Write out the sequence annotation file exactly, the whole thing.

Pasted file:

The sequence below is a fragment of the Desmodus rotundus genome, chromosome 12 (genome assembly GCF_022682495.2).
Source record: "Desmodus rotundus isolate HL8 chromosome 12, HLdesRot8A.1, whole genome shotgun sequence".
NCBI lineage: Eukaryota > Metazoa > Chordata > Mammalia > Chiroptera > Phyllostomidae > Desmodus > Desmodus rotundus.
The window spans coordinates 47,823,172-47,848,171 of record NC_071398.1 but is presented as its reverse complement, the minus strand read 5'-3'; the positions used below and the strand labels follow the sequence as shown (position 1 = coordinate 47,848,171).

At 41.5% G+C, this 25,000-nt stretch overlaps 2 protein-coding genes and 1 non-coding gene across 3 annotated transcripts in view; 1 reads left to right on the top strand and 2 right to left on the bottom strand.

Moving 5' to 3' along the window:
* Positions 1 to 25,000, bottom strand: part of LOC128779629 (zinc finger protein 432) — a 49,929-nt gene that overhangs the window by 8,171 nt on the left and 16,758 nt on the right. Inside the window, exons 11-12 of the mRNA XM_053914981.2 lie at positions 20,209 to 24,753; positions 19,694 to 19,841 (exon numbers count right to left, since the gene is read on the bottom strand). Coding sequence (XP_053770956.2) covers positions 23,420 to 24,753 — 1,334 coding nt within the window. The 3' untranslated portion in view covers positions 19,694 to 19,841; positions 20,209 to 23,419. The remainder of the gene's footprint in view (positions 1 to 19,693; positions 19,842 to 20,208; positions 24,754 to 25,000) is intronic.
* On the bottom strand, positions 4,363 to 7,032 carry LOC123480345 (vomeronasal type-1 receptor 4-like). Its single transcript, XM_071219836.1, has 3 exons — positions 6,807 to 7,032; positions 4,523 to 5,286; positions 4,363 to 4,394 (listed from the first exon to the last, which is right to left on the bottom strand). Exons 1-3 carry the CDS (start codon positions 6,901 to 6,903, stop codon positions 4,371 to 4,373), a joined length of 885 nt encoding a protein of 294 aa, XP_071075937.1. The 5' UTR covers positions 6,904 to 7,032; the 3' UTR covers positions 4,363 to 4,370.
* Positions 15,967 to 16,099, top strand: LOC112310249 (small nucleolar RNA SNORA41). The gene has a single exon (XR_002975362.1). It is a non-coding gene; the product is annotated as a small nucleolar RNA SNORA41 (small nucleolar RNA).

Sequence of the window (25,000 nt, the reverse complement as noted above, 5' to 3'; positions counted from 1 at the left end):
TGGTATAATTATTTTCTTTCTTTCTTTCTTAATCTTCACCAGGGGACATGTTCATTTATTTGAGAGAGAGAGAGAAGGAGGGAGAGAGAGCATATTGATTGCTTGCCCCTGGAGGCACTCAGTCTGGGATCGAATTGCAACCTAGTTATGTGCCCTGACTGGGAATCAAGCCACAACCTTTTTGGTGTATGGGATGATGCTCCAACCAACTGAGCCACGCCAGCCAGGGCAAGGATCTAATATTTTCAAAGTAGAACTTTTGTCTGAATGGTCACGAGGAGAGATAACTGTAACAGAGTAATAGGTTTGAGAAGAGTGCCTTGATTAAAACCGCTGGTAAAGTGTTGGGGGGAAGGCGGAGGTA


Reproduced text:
The sequence below is a fragment of the Desmodus rotundus genome, chromosome 12 (genome assembly GCF_022682495.2).
Source record: "Desmodus rotundus isolate HL8 chromosome 12, HLdesRot8A.1, whole genome shotgun sequence".
NCBI lineage: Eukaryota > Metazoa > Chordata > Mammalia > Chiroptera > Phyllostomidae > Desmodus > Desmodus rotundus.
The window spans coordinates 47,823,172-47,848,171 of record NC_071398.1 but is presented as its reverse complement, the minus strand read 5'-3'; the positions used below and the strand labels follow the sequence as shown (position 1 = coordinate 47,848,171).

At 41.5% G+C, this 25,000-nt stretch overlaps 2 protein-coding genes and 1 non-coding gene across 3 annotated transcripts in view; 1 reads left to right on the top strand and 2 right to left on the bottom strand.

Moving 5' to 3' along the window:
* Positions 1 to 25,000, bottom strand: part of LOC128779629 (zinc finger protein 432) — a 49,929-nt gene that overhangs the window by 8,171 nt on the left and 16,758 nt on the right. Inside the window, exons 11-12 of the mRNA XM_053914981.2 lie at positions 20,209 to 24,753; positions 19,694 to 19,841 (exon numbers count right to left, since the gene is read on the bottom strand). Coding sequence (XP_053770956.2) covers positions 23,420 to 24,753 — 1,334 coding nt within the window. The 3' untranslated portion in view covers positions 19,694 to 19,841; positions 20,209 to 23,419. The remainder of the gene's footprint in view (positions 1 to 19,693; positions 19,842 to 20,208; positions 24,754 to 25,000) is intronic.
* On the bottom strand, positions 4,363 to 7,032 carry LOC123480345 (vomeronasal type-1 receptor 4-like). Its single transcript, XM_071219836.1, has 3 exons — positions 6,807 to 7,032; positions 4,523 to 5,286; positions 4,363 to 4,394 (listed from the first exon to the last, which is right to left on the bottom strand). Exons 1-3 carry the CDS (start codon positions 6,901 to 6,903, stop codon positions 4,371 to 4,373), a joined length of 885 nt encoding a protein of 294 aa, XP_071075937.1. The 5' UTR covers positions 6,904 to 7,032; the 3' UTR covers positions 4,363 to 4,370.
* Positions 15,967 to 16,099, top strand: LOC112310249 (small nucleolar RNA SNORA41). The gene has a single exon (XR_002975362.1). It is a non-coding gene; the product is annotated as a small nucleolar RNA SNORA41 (small nucleolar RNA).

Sequence of the window (25,000 nt, the reverse complement as noted above, 5' to 3'; positions counted from 1 at the left end):
TGGTATAATTATTTTCTTTCTTTCTTTCTTAATCTTCACCAGGGGACATGTTCATTTATTTGAGAGAGAGAGAGAAGGAGGGAGAGAGAGCATATTGATTGCTTGCCCCTGGAGGCACTCAGTCTGGGATCGAATTGCAACCTAGTTATGTGCCCTGACTGGGAATCAAGCCACAACCTTTTTGGTGTATGGGATGATGCTCCAACCAACTGAGCCACGCCAGCCAGGGCAAGGATCTAATATTTTCAAAGTAGAACTTTTGTCTGAATGGTCACGAGGAGAGATAACTGTAACAGAGTAATAGGTTTGAGAAGAGTGCCTTGATTAAAACCGCTGGTAAAGTGTTGGGGGGAAGGCGGAGGTA